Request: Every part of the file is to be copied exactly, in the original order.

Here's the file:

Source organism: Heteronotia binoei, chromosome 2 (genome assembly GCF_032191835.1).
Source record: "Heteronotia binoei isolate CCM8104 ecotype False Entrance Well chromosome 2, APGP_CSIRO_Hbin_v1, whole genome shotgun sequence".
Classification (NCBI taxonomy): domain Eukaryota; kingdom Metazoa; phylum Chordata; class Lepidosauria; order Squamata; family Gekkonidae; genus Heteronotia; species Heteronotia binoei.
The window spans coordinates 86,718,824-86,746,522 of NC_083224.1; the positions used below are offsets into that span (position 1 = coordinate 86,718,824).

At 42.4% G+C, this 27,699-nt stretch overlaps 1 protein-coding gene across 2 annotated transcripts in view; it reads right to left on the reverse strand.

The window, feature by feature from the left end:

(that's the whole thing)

Source organism: Heteronotia binoei, chromosome 2 (genome assembly GCF_032191835.1).
Source record: "Heteronotia binoei isolate CCM8104 ecotype False Entrance Well chromosome 2, APGP_CSIRO_Hbin_v1, whole genome shotgun sequence".
Classification (NCBI taxonomy): domain Eukaryota; kingdom Metazoa; phylum Chordata; class Lepidosauria; order Squamata; family Gekkonidae; genus Heteronotia; species Heteronotia binoei.
The window spans coordinates 86,718,824-86,746,522 of NC_083224.1; the positions used below are offsets into that span (position 1 = coordinate 86,718,824).

At 42.4% G+C, this 27,699-nt stretch overlaps 1 protein-coding gene across 2 annotated transcripts in view; it reads right to left on the reverse strand.

The window, feature by feature from the left end: